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Hunger Ends Here

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Hunger Ends.

My Gosh. What if that were the headline tomorrow? What if you picked up the newspaper and instead of the bad news you generally brace yourself for, you found out we achieved something of value and that we did it together?

September is Hunger Action Month. It’s a nationally recognized time when we shine the spotlight on those who are struggling to put food on their tables. While frequently we think of people in need of food as those who are homeless (and yes! they obviously need food, too) but people who have an apartment, a mobile home or a rental home are also hungry. They skip meals in order to afford housing, healthcare, car insurance, shoes for their kids.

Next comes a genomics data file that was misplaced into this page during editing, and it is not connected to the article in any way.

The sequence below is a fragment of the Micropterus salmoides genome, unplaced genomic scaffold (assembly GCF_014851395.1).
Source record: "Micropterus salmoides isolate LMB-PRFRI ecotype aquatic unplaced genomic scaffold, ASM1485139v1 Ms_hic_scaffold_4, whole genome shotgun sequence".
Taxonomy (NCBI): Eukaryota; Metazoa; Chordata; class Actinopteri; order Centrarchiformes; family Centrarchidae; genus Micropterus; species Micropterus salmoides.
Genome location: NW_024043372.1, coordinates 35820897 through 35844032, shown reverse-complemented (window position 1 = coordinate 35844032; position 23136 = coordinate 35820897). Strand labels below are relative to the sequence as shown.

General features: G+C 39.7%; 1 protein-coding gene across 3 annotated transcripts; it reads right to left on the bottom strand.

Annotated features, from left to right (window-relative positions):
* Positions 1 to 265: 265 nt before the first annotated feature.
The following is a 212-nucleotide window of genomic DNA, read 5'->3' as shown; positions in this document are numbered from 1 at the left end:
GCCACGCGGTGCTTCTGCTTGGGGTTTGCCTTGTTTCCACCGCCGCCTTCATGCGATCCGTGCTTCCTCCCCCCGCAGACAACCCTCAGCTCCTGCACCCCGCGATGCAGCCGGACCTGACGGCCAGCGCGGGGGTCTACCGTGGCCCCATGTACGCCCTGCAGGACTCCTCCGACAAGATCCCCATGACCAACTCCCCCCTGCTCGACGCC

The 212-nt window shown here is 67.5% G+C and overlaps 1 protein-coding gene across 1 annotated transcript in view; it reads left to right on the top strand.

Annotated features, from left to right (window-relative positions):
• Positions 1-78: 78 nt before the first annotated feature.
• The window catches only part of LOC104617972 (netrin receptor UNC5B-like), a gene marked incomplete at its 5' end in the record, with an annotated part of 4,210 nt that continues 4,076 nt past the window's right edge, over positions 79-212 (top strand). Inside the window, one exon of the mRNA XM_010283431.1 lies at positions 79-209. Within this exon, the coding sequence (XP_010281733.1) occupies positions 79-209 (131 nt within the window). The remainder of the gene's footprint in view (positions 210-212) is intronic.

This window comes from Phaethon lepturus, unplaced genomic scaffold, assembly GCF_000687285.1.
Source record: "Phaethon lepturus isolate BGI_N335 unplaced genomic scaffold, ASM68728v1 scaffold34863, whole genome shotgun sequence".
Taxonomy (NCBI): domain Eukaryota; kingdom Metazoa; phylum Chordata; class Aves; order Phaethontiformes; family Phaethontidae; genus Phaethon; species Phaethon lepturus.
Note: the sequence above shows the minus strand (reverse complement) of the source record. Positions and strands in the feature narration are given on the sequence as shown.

Full disclosure – I work at a Food Bank and my co-workers and I see so much hardship. We recently served a grandmother who has taken on the care of three grandchildren while her son undergoes cancer treatment. With frequency we serve women who have finally moved out of an abusive situation and need food for their kids while they go get their GED. We see people who work a couple of jobs, but have no benefits that include health coverage, so they pay all that out-of-pocket. Last year a middle school client told us that both his parents were laid off the same week. An earlier blog post of mine “Hunger is Not a Game” chronicles one encounter with a young boy carrying the weight of his family’s needs.

Solutions? Yes! We have masses of extra food in our country. Haven’t we all thrown out food and thought, someone should do something about this?